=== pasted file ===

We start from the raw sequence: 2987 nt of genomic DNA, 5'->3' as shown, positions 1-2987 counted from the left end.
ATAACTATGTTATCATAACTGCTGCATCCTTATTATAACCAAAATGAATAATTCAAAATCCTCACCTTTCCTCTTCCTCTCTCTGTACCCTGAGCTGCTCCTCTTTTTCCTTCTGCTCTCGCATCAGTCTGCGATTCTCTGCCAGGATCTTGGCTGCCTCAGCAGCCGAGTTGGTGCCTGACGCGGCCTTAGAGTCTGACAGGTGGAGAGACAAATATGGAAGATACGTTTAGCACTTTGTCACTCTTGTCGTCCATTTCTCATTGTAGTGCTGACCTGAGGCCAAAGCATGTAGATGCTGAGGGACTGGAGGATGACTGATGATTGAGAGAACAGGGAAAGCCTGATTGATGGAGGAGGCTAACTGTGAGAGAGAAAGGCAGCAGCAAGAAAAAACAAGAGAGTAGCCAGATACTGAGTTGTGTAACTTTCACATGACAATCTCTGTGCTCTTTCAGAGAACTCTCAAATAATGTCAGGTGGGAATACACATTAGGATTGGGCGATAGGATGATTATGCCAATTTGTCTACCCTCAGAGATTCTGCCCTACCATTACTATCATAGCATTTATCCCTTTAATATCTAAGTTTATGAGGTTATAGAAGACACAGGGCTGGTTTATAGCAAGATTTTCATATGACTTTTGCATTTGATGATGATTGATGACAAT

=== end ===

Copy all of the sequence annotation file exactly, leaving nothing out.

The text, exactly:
We start from the raw sequence: 2987 nt of genomic DNA, 5'->3' as shown, positions 1-2987 counted from the left end.
ATAACTATGTTATCATAACTGCTGCATCCTTATTATAACCAAAATGAATAATTCAAAATCCTCACCTTTCCTCTTCCTCTCTCTGTACCCTGAGCTGCTCCTCTTTTTCCTTCTGCTCTCGCATCAGTCTGCGATTCTCTGCCAGGATCTTGGCTGCCTCAGCAGCCGAGTTGGTGCCTGACGCGGCCTTAGAGTCTGACAGGTGGAGAGACAAATATGGAAGATACGTTTAGCACTTTGTCACTCTTGTCGTCCATTTCTCATTGTAGTGCTGACCTGAGGCCAAAGCATGTAGATGCTGAGGGACTGGAGGATGACTGATGATTGAGAGAACAGGGAAAGCCTGATTGATGGAGGAGGCTAACTGTGAGAGAGAAAGGCAGCAGCAAGAAAAAACAAGAGAGTAGCCAGATACTGAGTTGTGTAACTTTCACATGACAATCTCTGTGCTCTTTCAGAGAACTCTCAAATAATGTCAGGTGGGAATACACATTAGGATTGGGCGATAGGATGATTATGCCAATTTGTCTACCCTCAGAGATTCTGCCCTACCATTACTATCATAGCATTTATCCCTTTAATATCTAAGTTTATGAGGTTATAGAAGACACAGGGCTGGTTTATAGCAAGATTTTCATATGACTTTTGCATTTGATGATGATTGATGACAAT